I wrote a short story a few years ago that was set several decades in the future. All my writing group peers complained about the name of the protagonist, a woman in her fifties: Caitlin. "She sounds like a kid!" "Well, yeah, because she was born right about now, when we name kids things like Caitlin."

My reasoning was sound but I couldn't sway any of them.
posted by Terminal Verbosity at 12:11 PM on November 16, 2012 [4 favorites]


My reasoning was sound but I couldn't sway any of them.

Charlie
Zoe
Justin

I just covered a century.
posted by Mblue at 12:17 PM on November 16, 2012


So, those examples are not over the top? Now I'm curious.

Lone Wolf was actually from a novel of great badness, and I mocked that code name roundly to friends while I read it. (The good thing about cheesy romance novels is that even when they're bad, they're still entertaining.)

Hawk and Colt are arguably middle of the road choices for romance novel leads. Could be 'this is mildly cheesy but okay', could be 'oh, god, the cheeeeeeeese', depending on last name and other context.

Though, I have to admit, as a caveat to my criticism of romance novel names, when I tried to write a romance novel, I named my male lead Lance Marshall. So, you know, do as I say and not as I do, apparently.
posted by jacquilynne at 12:19 PM on November 16, 2012


In those days you could get away with calling a character Pussy Galore.

Apparently the character was based on the love of Fleming's life.
posted by philipy at 12:25 PM on November 16, 2012


We named the dog Fenton.

Fenton was the Hardy Boy's dad.

Yes. I'm old.
posted by mmrtnt at 12:26 PM on November 16, 2012 [1 favorite]


This article's failure to mention the Song of Ice and Fire series is criminal. GRRM's greatest gift to literature is his character names.
posted by cthuljew at 12:27 PM on November 16, 2012 [1 favorite]


The main character's name is Hiro Protagonist.

He carries a sword and delivers pizza by day, but in the Metaverse (worldwide social virtual reality), he's a Samurai.


And his companion in the story is a super-cool bad-ass skateboarding courier with a ton of other self-insert characteristics, including the ability to do anything as long as it's awesome, named Yours Truly.
posted by Spatch at 12:29 PM on November 16, 2012


Apparently the character was based on the love of Fleming's life.

...who happened to be an overweight Maine Coon.
posted by griphus at 12:29 PM on November 16, 2012 [3 favorites]


There's something specially annoying about the names in Iris Murdoch's late novels. Jenkin Riderhood. Duncan Cambus. Gulliver Ashe. Gideon Fairfax. Ursula Brightwalton. AAAAGH MAKE IT STOP

But this thread wouldn't be complete without a reference to Mr Justice Cocklecarrot and the case of the twelve red-bearded dwarfs:

The court had to be cleared owing to the roars of ribald laughter which greeted the appearance in the witness-box of the twelve red-bearded dwarfs all in a heap. Their names were read out amid growing uproar. The names appeared to be: Sophus Barkayo-Tong, Amaninter Axling, Farjole Merrybody, Guttergorm Guttergormpton, Badly Oronparser, Churm Rincewind, Cleveland Zackhouse, Molonay Tubilderborst, Edeledel Edel, Scorpion de Rooftrouser, Listenis Youghaupt, Frums Gillygottle.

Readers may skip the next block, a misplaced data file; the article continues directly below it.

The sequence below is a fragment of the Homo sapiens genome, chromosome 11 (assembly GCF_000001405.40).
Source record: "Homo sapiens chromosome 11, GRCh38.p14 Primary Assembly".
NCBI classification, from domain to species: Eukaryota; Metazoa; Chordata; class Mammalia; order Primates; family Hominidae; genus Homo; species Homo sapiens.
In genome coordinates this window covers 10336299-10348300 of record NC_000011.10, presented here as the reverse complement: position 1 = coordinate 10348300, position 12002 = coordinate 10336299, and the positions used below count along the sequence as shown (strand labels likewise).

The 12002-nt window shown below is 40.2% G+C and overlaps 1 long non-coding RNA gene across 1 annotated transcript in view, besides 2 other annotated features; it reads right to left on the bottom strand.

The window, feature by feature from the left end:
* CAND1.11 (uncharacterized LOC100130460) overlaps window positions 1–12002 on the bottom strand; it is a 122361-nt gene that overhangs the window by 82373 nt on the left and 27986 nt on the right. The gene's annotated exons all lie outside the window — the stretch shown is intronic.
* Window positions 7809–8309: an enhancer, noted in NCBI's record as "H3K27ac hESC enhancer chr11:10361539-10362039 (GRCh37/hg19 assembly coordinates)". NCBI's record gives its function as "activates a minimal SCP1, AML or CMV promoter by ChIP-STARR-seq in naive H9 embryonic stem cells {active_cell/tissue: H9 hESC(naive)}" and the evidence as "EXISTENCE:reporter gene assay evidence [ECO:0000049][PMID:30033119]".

Cocklecarrot: Are these genuine names?
A Dwarf: No, m'worship.
Cocklecarrot: Then what's your name?
Dwarf: Bogus, m'ludship.
Cocklecarrot: No, your real name.
Dwarf: My real name is Bogus, your excellency.

(At this point the court had to be cleared)

posted by verstegan at 12:37 PM on November 16, 2012 [2 favorites]


In those days you could get away with calling a character Pussy Galore.

You have to hide the sex now. Next James Bond girl? Bisquet Teatime.
posted by Mblue at 12:40 PM on November 16, 2012


Also, does anyone remember the literary term for a name that reflects the personality of the character?

Aptronym?
posted by Iridic at 12:43 PM on November 16, 2012 [1 favorite]


In casino royale Veser scoffs at her cover name, " broadchest".
posted by The Whelk at 12:44 PM on November 16, 2012


Next James Bond girl? Bisquet Teatime.

Please don't do that to my head.
posted by Holy Zarquon's Singing Fish at 12:48 PM on November 16, 2012 [1 favorite]


Dwarf: My real name is Bogus, your excellency.

Lou Costello's estate will be suing shortly.
posted by Mblue at 12:49 PM on November 16, 2012


mmrtnt: "There was a trend in late 19th, early 20th century fiction that I always found curious:

Authors referring to characters as "Mr. S___", etc.
"

This comes up in Ask Metafilter periodically: 1, 2.
posted by Chrysostom at 12:49 PM on November 16, 2012


Warning: TV Tropes link: some names are just inherantly cool.

Nobody snuggles with Max Power, you strap yourself in and feel the G's.
posted by mrgrimm at 12:54 PM on November 16, 2012


"The other thing David - that's my brother - says about him is that he has the absolute perfect bestseller's name."

"Really?" said Dirk. "In what way?"

"David says it's the first thing any publisher looks for in a new author. Not, `Is his stuff any good?' or, `Is his stuff any good once you get rid of all the adjectives?' but, `Is his last name nice and short and his first name just a bit longer?' You see? The `Bell' is done in huge silver letters, and the `Howard' fits neatly across the top in slightly narrower ones. Instant trademark. It's publishing magic. Once you've got a name like that then whether you can actually write or not is a minor matter."